Icelandic Fare

The last in a series of incredibly attractive, impeccably-groomed Lyft drivers ferried us the few miles to the train station. We selected one of the many airport-bound trains and were soon circling the city.

A few hours later, we were descending into Iceland, a ruffle of chocolate brown bounded by the blueberry sea, frosted peaks far off. Still in the warm embrace of the Euro zone, we walked directly from the plane to the blustery parking lot, where our $75 bus ride awaited.


A dusty Martian landscape stretched into the distance, sparsely dotted with brilliantly purple scrubby flowers. The bus wound through the lava field, at times nearly touching the ocean shore, then veering off inland. Brightly painted houses began appearing on the hillsides as we approached Reykjavik. In a big parking lot, we unloaded from the bus, and there was a confused scramble to get on the tiny shuttle buses allowed into the city. Having once been a Girl Scout, I had prepared by scouting out the Google Maps, and we hopped off several stops early but much closer to our Airbnb.


Down a little alley off a main street, around some plastic lawn furniture and across a wood plank set haphazardly over a mud pile, we found our most expensive accommodations of the trip: a little white room with a dark little bathroom whose taps produced overwhelmingly sulphurous water.

After further research, we determined that $26 burgers were about the cheapest meal we’d be able to get in this town, so we walked over to the adorable Laundromat Cafe, where we sampled Icelandic beer and tried not to think about our rapidly shrinking bank accounts.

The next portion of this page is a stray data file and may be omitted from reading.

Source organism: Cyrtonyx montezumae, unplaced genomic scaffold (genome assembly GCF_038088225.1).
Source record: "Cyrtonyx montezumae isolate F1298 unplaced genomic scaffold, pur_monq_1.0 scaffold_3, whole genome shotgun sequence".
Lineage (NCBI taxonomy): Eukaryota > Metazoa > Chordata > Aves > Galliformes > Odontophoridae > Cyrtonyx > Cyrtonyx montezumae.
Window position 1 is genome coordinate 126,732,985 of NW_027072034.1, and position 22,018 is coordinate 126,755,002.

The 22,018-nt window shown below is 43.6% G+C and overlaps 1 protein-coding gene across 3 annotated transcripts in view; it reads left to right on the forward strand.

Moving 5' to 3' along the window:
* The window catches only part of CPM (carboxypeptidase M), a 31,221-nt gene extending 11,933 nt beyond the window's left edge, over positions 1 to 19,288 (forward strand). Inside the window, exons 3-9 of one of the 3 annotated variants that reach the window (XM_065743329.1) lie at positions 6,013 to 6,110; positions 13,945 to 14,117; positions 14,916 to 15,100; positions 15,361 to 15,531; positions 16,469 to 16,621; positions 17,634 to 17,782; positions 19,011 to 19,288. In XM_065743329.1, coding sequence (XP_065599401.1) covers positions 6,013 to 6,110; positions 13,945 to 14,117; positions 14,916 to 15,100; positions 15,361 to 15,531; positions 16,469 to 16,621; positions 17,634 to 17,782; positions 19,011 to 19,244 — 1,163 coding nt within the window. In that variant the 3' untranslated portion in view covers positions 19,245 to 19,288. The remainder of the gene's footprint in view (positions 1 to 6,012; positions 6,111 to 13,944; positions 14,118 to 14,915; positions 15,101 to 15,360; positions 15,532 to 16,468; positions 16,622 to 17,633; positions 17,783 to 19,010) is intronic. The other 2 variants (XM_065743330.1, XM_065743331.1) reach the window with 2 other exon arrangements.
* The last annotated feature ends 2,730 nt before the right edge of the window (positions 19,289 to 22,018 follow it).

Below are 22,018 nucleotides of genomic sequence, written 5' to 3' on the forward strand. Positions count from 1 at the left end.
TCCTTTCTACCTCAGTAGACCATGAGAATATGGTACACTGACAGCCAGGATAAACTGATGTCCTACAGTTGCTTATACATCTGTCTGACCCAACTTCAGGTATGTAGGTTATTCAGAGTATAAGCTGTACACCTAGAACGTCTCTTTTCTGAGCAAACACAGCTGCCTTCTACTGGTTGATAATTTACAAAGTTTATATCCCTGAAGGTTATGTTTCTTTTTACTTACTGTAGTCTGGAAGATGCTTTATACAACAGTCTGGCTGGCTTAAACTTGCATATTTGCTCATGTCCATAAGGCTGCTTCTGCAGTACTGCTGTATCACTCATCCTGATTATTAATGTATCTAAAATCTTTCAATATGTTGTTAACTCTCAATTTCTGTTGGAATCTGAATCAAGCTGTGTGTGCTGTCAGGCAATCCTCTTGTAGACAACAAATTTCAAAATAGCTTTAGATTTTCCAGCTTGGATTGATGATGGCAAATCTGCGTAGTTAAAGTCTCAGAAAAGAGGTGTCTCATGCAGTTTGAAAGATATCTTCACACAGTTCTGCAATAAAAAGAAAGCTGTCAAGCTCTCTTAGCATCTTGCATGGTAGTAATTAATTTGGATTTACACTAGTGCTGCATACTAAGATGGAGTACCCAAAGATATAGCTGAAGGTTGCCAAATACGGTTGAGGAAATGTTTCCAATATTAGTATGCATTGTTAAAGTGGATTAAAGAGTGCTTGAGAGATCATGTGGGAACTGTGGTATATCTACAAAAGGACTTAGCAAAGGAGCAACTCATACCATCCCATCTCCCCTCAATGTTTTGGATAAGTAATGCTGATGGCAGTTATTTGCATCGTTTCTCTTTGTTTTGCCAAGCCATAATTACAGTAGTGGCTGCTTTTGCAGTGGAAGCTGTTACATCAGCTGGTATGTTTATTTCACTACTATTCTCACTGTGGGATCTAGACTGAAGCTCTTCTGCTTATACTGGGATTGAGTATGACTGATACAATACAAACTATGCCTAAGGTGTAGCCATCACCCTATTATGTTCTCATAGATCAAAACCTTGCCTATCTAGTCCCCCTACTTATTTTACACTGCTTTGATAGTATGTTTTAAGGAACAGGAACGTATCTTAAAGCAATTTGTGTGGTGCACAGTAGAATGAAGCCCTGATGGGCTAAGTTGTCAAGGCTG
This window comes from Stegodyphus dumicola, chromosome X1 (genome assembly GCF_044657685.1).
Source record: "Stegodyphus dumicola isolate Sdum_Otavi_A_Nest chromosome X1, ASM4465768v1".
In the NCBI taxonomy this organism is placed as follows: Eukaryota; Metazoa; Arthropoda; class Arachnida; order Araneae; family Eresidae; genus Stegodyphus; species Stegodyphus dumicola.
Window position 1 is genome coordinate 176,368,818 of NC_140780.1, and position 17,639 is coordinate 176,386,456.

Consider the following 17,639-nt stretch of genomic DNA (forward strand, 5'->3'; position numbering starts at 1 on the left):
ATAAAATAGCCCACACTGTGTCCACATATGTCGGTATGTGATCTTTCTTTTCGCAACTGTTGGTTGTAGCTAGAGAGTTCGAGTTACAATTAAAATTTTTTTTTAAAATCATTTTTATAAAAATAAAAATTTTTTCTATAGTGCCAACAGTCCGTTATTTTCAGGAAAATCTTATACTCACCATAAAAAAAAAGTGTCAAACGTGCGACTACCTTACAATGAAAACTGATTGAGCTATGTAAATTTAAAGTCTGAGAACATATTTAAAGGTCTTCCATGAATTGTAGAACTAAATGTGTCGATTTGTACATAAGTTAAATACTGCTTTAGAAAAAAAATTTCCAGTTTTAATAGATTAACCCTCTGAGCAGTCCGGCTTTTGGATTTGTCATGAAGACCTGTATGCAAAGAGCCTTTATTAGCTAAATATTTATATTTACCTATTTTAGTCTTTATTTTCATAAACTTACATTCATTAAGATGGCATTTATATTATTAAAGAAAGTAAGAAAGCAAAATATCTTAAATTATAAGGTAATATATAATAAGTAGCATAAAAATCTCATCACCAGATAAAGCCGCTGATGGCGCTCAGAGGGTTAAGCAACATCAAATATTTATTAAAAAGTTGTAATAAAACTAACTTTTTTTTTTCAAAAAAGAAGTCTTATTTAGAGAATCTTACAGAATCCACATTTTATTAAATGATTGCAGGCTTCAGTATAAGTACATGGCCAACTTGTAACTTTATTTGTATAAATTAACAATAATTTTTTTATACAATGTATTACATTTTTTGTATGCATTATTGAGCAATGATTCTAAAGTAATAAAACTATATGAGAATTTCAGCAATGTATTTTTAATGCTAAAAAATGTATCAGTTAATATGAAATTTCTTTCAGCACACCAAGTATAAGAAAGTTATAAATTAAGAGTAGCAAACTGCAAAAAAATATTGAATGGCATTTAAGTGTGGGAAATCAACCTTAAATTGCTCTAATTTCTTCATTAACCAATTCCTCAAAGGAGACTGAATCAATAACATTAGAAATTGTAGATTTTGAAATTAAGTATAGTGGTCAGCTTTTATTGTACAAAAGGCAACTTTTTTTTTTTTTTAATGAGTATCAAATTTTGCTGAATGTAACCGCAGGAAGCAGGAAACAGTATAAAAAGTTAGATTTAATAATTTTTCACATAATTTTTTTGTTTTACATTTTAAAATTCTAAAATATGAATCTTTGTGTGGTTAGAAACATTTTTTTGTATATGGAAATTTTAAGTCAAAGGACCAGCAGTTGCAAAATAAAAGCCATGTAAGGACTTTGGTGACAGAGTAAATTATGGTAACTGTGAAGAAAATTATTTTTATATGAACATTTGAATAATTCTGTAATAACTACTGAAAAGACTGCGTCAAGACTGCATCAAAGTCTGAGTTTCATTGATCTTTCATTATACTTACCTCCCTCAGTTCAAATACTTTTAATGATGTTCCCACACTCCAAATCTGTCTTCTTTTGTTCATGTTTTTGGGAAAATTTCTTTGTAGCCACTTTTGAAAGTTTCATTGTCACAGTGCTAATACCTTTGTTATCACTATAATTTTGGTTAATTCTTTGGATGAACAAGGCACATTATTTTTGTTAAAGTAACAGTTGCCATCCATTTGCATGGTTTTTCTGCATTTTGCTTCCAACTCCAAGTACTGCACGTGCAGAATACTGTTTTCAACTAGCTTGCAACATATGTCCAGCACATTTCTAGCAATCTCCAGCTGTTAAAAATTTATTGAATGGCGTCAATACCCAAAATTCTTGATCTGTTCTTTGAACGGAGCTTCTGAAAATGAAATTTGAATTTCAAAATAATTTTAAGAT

The sunlight was just beginning to fade when we drew the curtains around 10. 12 hours later, we rolled out of our Airbnb in search of breakfast. It was a brisk, breezy morning, but the sun was out, and the locals — all clad in discreetly stylish black outfits and exceedingly blonde — were out basking in this rare vitamin D. We settled on cappuccinos, a chocolate croissant for me, and tuna on toast for Chelsea. We ate in the restaurant’s fenced-in, lightly shaded side yard, watching the neon bowling ball roll again and again across the wall at the Big Lebowski bar next door.


Hours early to the airport, we bought disconcertingly expensive sandwiches for the plane and savored a last glass of wine before boarding our final flight home. Soon, far below, stretched the craggy peaks and swirling glaciers of Greenland.